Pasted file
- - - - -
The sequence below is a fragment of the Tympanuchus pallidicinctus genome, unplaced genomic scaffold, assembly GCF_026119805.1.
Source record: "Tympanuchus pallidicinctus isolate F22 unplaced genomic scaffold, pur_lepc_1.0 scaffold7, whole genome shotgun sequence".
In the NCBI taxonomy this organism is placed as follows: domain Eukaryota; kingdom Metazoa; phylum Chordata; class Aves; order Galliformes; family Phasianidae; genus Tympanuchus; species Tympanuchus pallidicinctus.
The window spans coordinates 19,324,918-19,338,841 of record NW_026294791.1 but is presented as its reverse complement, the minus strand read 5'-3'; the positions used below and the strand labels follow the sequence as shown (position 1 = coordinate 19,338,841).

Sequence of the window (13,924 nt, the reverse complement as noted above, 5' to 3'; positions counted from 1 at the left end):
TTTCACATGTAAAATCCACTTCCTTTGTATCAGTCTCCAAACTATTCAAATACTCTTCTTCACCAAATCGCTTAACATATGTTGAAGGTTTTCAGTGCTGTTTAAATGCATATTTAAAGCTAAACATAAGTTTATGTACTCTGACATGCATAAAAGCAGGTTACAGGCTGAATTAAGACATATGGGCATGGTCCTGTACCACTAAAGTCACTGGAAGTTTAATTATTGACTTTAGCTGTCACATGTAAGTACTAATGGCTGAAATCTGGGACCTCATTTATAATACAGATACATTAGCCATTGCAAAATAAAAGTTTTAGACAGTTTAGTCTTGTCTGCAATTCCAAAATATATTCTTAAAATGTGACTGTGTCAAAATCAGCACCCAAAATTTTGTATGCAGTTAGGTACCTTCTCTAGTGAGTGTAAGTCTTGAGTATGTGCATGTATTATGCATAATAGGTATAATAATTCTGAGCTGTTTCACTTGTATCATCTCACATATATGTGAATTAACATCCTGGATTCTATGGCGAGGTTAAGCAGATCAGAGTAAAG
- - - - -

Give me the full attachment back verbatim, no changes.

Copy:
The sequence below is a fragment of the Tympanuchus pallidicinctus genome, unplaced genomic scaffold, assembly GCF_026119805.1.
Source record: "Tympanuchus pallidicinctus isolate F22 unplaced genomic scaffold, pur_lepc_1.0 scaffold7, whole genome shotgun sequence".
In the NCBI taxonomy this organism is placed as follows: domain Eukaryota; kingdom Metazoa; phylum Chordata; class Aves; order Galliformes; family Phasianidae; genus Tympanuchus; species Tympanuchus pallidicinctus.
The window spans coordinates 19,324,918-19,338,841 of record NW_026294791.1 but is presented as its reverse complement, the minus strand read 5'-3'; the positions used below and the strand labels follow the sequence as shown (position 1 = coordinate 19,338,841).

Sequence of the window (13,924 nt, the reverse complement as noted above, 5' to 3'; positions counted from 1 at the left end):
TTTCACATGTAAAATCCACTTCCTTTGTATCAGTCTCCAAACTATTCAAATACTCTTCTTCACCAAATCGCTTAACATATGTTGAAGGTTTTCAGTGCTGTTTAAATGCATATTTAAAGCTAAACATAAGTTTATGTACTCTGACATGCATAAAAGCAGGTTACAGGCTGAATTAAGACATATGGGCATGGTCCTGTACCACTAAAGTCACTGGAAGTTTAATTATTGACTTTAGCTGTCACATGTAAGTACTAATGGCTGAAATCTGGGACCTCATTTATAATACAGATACATTAGCCATTGCAAAATAAAAGTTTTAGACAGTTTAGTCTTGTCTGCAATTCCAAAATATATTCTTAAAATGTGACTGTGTCAAAATCAGCACCCAAAATTTTGTATGCAGTTAGGTACCTTCTCTAGTGAGTGTAAGTCTTGAGTATGTGCATGTATTATGCATAATAGGTATAATAATTCTGAGCTGTTTCACTTGTATCATCTCACATATATGTGAATTAACATCCTGGATTCTATGGCGAGGTTAAGCAGATCAGAGTAAAG